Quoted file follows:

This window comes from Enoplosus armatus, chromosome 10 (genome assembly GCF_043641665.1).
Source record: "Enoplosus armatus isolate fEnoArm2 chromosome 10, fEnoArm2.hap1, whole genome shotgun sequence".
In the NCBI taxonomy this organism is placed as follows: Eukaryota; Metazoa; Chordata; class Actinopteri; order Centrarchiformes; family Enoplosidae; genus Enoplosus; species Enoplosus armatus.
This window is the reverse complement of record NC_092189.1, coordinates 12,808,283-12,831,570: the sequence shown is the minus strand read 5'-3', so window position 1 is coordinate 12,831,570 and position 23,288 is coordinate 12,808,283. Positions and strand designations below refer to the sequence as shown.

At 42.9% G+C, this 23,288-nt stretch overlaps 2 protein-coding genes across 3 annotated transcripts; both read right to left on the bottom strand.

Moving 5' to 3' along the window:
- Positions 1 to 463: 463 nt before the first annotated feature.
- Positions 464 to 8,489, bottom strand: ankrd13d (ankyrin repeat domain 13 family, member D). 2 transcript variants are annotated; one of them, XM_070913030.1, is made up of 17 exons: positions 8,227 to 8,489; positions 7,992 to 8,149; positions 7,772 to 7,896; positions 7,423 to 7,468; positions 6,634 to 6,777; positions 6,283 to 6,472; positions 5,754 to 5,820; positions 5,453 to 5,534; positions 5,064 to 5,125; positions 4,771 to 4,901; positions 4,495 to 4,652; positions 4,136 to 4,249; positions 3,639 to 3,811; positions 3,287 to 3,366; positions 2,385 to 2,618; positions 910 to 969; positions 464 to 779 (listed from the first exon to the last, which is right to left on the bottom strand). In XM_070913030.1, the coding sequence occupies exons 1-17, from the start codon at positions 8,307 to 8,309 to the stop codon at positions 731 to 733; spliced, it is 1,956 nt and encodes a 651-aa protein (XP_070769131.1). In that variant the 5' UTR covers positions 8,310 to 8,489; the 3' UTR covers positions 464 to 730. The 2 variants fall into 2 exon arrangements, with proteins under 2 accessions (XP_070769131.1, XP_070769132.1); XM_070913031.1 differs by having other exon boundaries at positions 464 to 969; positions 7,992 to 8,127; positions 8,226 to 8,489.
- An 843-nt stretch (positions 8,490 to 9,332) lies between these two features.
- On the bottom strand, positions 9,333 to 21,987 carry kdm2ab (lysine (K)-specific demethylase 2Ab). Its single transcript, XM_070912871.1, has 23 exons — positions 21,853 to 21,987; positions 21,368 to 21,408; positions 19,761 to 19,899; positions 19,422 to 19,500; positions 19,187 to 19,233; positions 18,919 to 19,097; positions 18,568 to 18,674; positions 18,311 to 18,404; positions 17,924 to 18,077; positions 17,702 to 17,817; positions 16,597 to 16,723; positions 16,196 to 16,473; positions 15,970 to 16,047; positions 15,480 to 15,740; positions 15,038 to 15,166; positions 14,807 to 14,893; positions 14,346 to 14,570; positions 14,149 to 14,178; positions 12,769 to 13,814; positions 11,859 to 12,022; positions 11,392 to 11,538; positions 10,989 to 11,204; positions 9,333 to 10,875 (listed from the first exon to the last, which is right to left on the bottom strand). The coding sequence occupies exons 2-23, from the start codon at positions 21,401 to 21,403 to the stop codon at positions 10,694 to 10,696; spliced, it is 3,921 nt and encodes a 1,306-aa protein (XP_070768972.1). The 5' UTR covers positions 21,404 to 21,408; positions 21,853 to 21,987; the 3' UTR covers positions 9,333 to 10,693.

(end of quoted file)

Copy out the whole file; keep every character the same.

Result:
This window comes from Enoplosus armatus, chromosome 10 (genome assembly GCF_043641665.1).
Source record: "Enoplosus armatus isolate fEnoArm2 chromosome 10, fEnoArm2.hap1, whole genome shotgun sequence".
In the NCBI taxonomy this organism is placed as follows: Eukaryota; Metazoa; Chordata; class Actinopteri; order Centrarchiformes; family Enoplosidae; genus Enoplosus; species Enoplosus armatus.
This window is the reverse complement of record NC_092189.1, coordinates 12,808,283-12,831,570: the sequence shown is the minus strand read 5'-3', so window position 1 is coordinate 12,831,570 and position 23,288 is coordinate 12,808,283. Positions and strand designations below refer to the sequence as shown.

At 42.9% G+C, this 23,288-nt stretch overlaps 2 protein-coding genes across 3 annotated transcripts; both read right to left on the bottom strand.

Moving 5' to 3' along the window:
- Positions 1 to 463: 463 nt before the first annotated feature.
- Positions 464 to 8,489, bottom strand: ankrd13d (ankyrin repeat domain 13 family, member D). 2 transcript variants are annotated; one of them, XM_070913030.1, is made up of 17 exons: positions 8,227 to 8,489; positions 7,992 to 8,149; positions 7,772 to 7,896; positions 7,423 to 7,468; positions 6,634 to 6,777; positions 6,283 to 6,472; positions 5,754 to 5,820; positions 5,453 to 5,534; positions 5,064 to 5,125; positions 4,771 to 4,901; positions 4,495 to 4,652; positions 4,136 to 4,249; positions 3,639 to 3,811; positions 3,287 to 3,366; positions 2,385 to 2,618; positions 910 to 969; positions 464 to 779 (listed from the first exon to the last, which is right to left on the bottom strand). In XM_070913030.1, the coding sequence occupies exons 1-17, from the start codon at positions 8,307 to 8,309 to the stop codon at positions 731 to 733; spliced, it is 1,956 nt and encodes a 651-aa protein (XP_070769131.1). In that variant the 5' UTR covers positions 8,310 to 8,489; the 3' UTR covers positions 464 to 730. The 2 variants fall into 2 exon arrangements, with proteins under 2 accessions (XP_070769131.1, XP_070769132.1); XM_070913031.1 differs by having other exon boundaries at positions 464 to 969; positions 7,992 to 8,127; positions 8,226 to 8,489.
- An 843-nt stretch (positions 8,490 to 9,332) lies between these two features.
- On the bottom strand, positions 9,333 to 21,987 carry kdm2ab (lysine (K)-specific demethylase 2Ab). Its single transcript, XM_070912871.1, has 23 exons — positions 21,853 to 21,987; positions 21,368 to 21,408; positions 19,761 to 19,899; positions 19,422 to 19,500; positions 19,187 to 19,233; positions 18,919 to 19,097; positions 18,568 to 18,674; positions 18,311 to 18,404; positions 17,924 to 18,077; positions 17,702 to 17,817; positions 16,597 to 16,723; positions 16,196 to 16,473; positions 15,970 to 16,047; positions 15,480 to 15,740; positions 15,038 to 15,166; positions 14,807 to 14,893; positions 14,346 to 14,570; positions 14,149 to 14,178; positions 12,769 to 13,814; positions 11,859 to 12,022; positions 11,392 to 11,538; positions 10,989 to 11,204; positions 9,333 to 10,875 (listed from the first exon to the last, which is right to left on the bottom strand). The coding sequence occupies exons 2-23, from the start codon at positions 21,401 to 21,403 to the stop codon at positions 10,694 to 10,696; spliced, it is 3,921 nt and encodes a 1,306-aa protein (XP_070768972.1). The 5' UTR covers positions 21,404 to 21,408; positions 21,853 to 21,987; the 3' UTR covers positions 9,333 to 10,693.